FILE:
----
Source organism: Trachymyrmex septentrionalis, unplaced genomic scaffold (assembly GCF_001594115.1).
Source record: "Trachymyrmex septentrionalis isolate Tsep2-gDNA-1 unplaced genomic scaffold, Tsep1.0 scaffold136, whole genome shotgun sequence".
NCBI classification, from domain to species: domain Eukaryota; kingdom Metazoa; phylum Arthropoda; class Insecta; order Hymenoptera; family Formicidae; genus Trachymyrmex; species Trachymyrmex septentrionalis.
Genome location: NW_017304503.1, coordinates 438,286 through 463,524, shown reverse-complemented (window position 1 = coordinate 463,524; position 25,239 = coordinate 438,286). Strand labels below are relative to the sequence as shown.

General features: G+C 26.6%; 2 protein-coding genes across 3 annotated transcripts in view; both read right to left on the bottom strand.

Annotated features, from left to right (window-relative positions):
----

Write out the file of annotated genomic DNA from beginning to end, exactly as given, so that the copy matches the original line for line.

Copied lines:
Source organism: Trachymyrmex septentrionalis, unplaced genomic scaffold (assembly GCF_001594115.1).
Source record: "Trachymyrmex septentrionalis isolate Tsep2-gDNA-1 unplaced genomic scaffold, Tsep1.0 scaffold136, whole genome shotgun sequence".
NCBI classification, from domain to species: domain Eukaryota; kingdom Metazoa; phylum Arthropoda; class Insecta; order Hymenoptera; family Formicidae; genus Trachymyrmex; species Trachymyrmex septentrionalis.
Genome location: NW_017304503.1, coordinates 438,286 through 463,524, shown reverse-complemented (window position 1 = coordinate 463,524; position 25,239 = coordinate 438,286). Strand labels below are relative to the sequence as shown.

General features: G+C 26.6%; 2 protein-coding genes across 3 annotated transcripts in view; both read right to left on the bottom strand.

Annotated features, from left to right (window-relative positions):